Kanye West and Kyrie Irving. The first one is a music icon who has not just been a testimonial for fashion but a protagonist. The second is an NBA star who has associated his name with Nike. Both have seen their role in society and the fashion system, built up over the years, crumble in a short time. Because inclusivity does not allow ‘headshots’, let alone messages of hate…
There is no fatality, and there is no whim of the system. Of the ruinous falls of Kanye West and Kyrie Irving, it is not the why but the how that must strike one. There is little to discuss the reasons: both of them, in their own way (the singer with a progressive but irreversible derailment towards causticity, the basketball player with a single, but inauspicious, public sortie), have placed themselves on the margins of public debate.
They have, that is, marginalised themselves: because fashion speaks a universal language and cannot contemplate in its ranks those who, instead, launch messages that raise fences. There is a lesson to be learned on the modalities. Because West and Irving are not two banal brand ambassadors, two celebrities exploited when they were convenient and rejected when they became inconvenient. West and Irving are personalities who have built their role in fashion over the years and lost it in a matter of days.
The time of a post
Let us start with the case of Irving. Class of ’92, a basketball player and son of the art, he has been playing in the NBA since 2011 and with the Brooklyn Nets since 2019. He won gold at the 2016 Olympics and the 2014 World Cup with the US national team. And, what interests us most here, by virtue of his being a star, he not only boasts a rich sponsorship contract with Nike ($11 million a year, according to the news), but he has also given Nike his name for a line of game footwear (not at the level of Michael Jordan, who with the Airs became a brand himself, but almost).
Well, everything is off: the contract with Nike (expiring in October 2023) and the imminent public launch of the Irving 8. As well as the centrality in the Nets, who put him out of the team for five games. Why? Last October, the basketball player not only shared a film on social media that was controversial, to say the least, because it was anti-Semitic, Holocaust denier, and conspiratorial. But he tried to defend his position. Irving, known to be a ‘free-thinker’ (or a hothead, whatever), realised his mistake too late. And attempts to rectify it, such as the (rejected) donation of $500,000 to the Anti-Defamation League, did not help him rehabilitate himself.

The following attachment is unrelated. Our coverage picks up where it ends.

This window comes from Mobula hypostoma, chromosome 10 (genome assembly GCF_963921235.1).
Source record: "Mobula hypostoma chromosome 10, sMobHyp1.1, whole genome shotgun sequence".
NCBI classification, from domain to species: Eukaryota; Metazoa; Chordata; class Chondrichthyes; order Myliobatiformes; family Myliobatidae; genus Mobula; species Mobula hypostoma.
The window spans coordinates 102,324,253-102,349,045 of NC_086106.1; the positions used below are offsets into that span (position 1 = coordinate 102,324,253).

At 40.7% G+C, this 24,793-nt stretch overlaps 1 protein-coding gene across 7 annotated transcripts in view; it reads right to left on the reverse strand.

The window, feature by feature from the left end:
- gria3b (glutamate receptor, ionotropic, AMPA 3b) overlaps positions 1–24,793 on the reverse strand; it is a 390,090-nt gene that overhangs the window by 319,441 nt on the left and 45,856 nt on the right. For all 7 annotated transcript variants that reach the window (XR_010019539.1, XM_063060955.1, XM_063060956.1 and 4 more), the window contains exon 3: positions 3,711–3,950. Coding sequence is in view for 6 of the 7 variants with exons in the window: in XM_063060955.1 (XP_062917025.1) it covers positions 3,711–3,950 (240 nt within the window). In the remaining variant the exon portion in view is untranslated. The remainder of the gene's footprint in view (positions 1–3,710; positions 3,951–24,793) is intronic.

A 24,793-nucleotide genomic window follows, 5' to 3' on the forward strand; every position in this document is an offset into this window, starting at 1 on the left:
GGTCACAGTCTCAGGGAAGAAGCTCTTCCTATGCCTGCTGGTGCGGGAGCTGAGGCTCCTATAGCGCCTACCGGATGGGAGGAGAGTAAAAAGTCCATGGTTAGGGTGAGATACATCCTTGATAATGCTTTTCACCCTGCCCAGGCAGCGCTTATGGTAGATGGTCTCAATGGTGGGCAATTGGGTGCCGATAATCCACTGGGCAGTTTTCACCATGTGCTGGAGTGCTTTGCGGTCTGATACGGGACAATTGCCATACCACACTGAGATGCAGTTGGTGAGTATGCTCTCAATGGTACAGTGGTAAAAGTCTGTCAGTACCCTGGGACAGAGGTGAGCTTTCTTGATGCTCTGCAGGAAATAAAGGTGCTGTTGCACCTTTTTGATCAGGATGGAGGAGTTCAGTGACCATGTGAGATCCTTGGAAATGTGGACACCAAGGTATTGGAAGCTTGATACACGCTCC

The case of Kanye West is certainly different. Because the rapper, who has admitted to suffering from bipolar, has a long history as an (unhinged) cultural agitator. His divorce from Kim Kardashian and the change of his surname to Ye in 2021 is only the most superficial aspects. The scrappy candidacy for the presidency of the States announced in 2015 and withdrawn in 2020 after receiving 0.1 percent in the first 12 states where voting took place gives a better measure of this. But it was never the electoral sorties (including support for Trump) that were the issue.
The issue is that over the years West has supported controversial positions on guns, abortion, and HIV, to name a few. Everything has a limit, though, even for personalities who build careers on limits. When West asserted his anti-Semitic views last October, he saw his own position in fashion crumble like a house of cards. One after the other, Adidas (at the cost of crushing Yeezey), Gap, and Balenciaga broke off relations with him.
It is not so much a matter of deducing a moral from the two events. But of recognise in them a rule of the market. The public debate, the one that from social media reaches the traditional media and through these is refracted in everyday conversations, is permeated by ‘polarising’ messages. Because in many spheres, politics, above all, polarisation works: dividing public opinion with polarising statements means presiding over the debate, alienating one section of society but binding another to it.
An activity that fashion, inclusive of the mission, do not tolerate from the point of view of values and does not find help from the commercial one. Fashion is universal and admits no exceptions. It matters little how entrenched, valid or influential those who go down the path of hate speech, as the British call it: if they cross certain boundaries, they will be expelled from the business.